The next track signals a pivot point. If “Androgynous Love Song” was the end of a long, emotional night, “Dan Cortez” is the entrace into a dream, only to catch yourself reliving painful events in a lucid state. Tuite and Molini, along with former members Doug Wartman and Zack Fierman on bass and drums, equally delve into a trance-like hallucination, surrounded by ethereal, post-rock glimmers and sparse, ghostly vocals throughout the middle of the album. Highlight “Lackluster” finds the group at the depth of their aural head trip: around Tuite’s spectral croon lies a cinematic terrain; a jagged beat with gurgling synth, both swelling and dilating as the song builds to a crunchy crescendo. All the while, Tuite expertly pulls off evoking a distant coldness while repeteadly demanding “What are you waiting for? / Come close let me feel your warmth”. We finally wake up the next morning in “One More Time” and album closer “Sugar Plum Fairies” as the cloudy ballads encapsulate the journey thus far. Bleak and fatigued, they grow from simple, bare-bones structures and escalate to atmospheric climaxes, drowned by gushing synths and reverbed guitar.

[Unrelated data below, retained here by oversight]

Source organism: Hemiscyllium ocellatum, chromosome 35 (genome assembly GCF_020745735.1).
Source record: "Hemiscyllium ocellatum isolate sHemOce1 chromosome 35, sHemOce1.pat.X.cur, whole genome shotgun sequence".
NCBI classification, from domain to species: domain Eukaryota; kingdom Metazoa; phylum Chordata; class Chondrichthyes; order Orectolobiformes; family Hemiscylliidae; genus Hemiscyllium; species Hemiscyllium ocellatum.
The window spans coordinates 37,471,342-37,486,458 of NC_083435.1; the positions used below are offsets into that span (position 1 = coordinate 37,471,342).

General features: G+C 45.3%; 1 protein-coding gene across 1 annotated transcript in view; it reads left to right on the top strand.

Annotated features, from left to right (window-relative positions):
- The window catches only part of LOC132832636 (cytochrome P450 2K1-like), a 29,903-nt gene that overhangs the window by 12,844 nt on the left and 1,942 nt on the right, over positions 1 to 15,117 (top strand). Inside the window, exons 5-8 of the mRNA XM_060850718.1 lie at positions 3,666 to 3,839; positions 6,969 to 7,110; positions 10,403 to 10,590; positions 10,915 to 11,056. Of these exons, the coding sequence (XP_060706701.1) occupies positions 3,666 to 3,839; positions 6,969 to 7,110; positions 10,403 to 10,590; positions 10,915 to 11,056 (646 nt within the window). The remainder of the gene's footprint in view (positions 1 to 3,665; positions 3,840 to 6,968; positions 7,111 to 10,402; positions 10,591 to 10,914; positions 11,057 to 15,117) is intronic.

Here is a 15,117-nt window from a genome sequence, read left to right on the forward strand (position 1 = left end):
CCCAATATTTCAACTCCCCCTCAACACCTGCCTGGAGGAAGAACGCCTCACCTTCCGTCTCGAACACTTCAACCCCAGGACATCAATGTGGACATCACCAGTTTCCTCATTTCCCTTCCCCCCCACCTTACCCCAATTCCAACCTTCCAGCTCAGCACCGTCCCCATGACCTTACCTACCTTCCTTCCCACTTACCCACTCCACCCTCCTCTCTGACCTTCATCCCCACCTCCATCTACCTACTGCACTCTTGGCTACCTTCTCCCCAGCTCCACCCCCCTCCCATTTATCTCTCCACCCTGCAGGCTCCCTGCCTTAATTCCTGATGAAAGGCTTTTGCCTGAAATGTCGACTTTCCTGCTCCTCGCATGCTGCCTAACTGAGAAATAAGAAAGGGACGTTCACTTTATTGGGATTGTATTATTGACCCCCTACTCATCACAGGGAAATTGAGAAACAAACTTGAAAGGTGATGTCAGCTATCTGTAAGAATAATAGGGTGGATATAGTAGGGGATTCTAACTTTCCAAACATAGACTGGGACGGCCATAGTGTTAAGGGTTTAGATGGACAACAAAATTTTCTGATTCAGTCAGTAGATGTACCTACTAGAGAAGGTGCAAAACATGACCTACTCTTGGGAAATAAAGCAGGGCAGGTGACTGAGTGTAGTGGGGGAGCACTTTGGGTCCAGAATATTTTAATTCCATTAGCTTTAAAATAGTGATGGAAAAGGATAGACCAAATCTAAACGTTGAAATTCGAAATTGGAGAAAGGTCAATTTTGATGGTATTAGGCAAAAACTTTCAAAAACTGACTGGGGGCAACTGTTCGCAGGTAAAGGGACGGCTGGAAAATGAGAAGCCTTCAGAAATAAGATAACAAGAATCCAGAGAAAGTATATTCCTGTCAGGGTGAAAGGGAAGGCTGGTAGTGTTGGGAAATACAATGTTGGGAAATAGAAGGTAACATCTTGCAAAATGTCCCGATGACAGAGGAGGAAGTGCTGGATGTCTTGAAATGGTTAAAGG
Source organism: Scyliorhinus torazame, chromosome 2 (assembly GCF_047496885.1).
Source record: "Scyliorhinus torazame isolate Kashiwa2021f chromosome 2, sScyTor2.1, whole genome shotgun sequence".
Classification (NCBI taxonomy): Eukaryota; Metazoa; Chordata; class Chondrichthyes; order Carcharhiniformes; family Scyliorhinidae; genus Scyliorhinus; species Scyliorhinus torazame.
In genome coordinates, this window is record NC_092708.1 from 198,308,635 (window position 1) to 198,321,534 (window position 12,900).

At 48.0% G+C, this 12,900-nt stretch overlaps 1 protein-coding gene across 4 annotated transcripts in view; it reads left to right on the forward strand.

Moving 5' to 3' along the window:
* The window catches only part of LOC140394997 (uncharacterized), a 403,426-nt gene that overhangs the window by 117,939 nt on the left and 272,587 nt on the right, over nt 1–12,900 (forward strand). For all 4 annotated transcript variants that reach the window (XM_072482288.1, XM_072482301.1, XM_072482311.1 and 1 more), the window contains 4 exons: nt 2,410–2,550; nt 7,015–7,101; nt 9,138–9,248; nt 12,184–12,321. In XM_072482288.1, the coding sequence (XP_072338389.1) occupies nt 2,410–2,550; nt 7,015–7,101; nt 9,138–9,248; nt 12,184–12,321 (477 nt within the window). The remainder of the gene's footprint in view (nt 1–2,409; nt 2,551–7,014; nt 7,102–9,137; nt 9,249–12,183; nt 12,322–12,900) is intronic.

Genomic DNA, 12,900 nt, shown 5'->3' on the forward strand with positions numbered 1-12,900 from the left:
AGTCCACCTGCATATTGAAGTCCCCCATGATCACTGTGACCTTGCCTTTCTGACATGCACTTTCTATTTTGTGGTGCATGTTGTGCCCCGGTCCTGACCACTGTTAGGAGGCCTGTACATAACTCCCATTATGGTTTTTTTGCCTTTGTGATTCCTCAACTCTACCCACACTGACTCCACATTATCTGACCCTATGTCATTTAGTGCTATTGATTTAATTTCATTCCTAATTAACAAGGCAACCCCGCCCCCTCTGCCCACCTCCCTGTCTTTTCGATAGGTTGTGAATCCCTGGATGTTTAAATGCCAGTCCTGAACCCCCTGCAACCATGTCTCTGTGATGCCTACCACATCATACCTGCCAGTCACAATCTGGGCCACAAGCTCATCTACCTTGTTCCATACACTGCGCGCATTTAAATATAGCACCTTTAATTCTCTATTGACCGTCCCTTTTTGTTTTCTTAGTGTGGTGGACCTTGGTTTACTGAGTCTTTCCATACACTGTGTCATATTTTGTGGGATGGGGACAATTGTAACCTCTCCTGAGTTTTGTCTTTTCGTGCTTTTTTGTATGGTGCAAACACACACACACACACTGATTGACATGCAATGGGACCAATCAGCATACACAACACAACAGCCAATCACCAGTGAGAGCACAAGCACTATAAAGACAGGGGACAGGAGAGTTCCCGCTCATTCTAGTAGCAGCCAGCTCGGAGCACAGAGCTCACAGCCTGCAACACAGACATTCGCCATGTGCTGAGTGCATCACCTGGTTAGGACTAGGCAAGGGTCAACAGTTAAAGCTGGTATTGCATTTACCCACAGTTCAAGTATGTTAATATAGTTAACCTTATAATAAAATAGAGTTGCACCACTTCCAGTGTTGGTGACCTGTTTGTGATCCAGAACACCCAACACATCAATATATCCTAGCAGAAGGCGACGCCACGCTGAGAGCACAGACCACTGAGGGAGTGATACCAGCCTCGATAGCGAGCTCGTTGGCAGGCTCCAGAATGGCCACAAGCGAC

By the end of the collection, Molini and Tuite have successfully tricked you into following them down their auditory rabbit hole, only for you to become aware after you’ve gone too far to turn back. Not only does Guilty demonstrate their strongest songwriting yet, the album also achieves at producing the stark visual landscape that they were always equipped to attain, but had never done so before to this extent. Whereas their first EP In The Clouds saw Tuite almost hiding behind a wall of echo and distortion, their newest release discovers her at her most honest and poignant; revealing herself while conducting an unembellished celestial orchestra. The band have noticeably spent the last couple years in between their last EP honing their craft and whiddling down their sound to its bare essentials. And as the final track fades away, it becomes quite clear that the only thing Dirty Dishes are guilty of is creating their most solid, nuanced, and haunting record to date.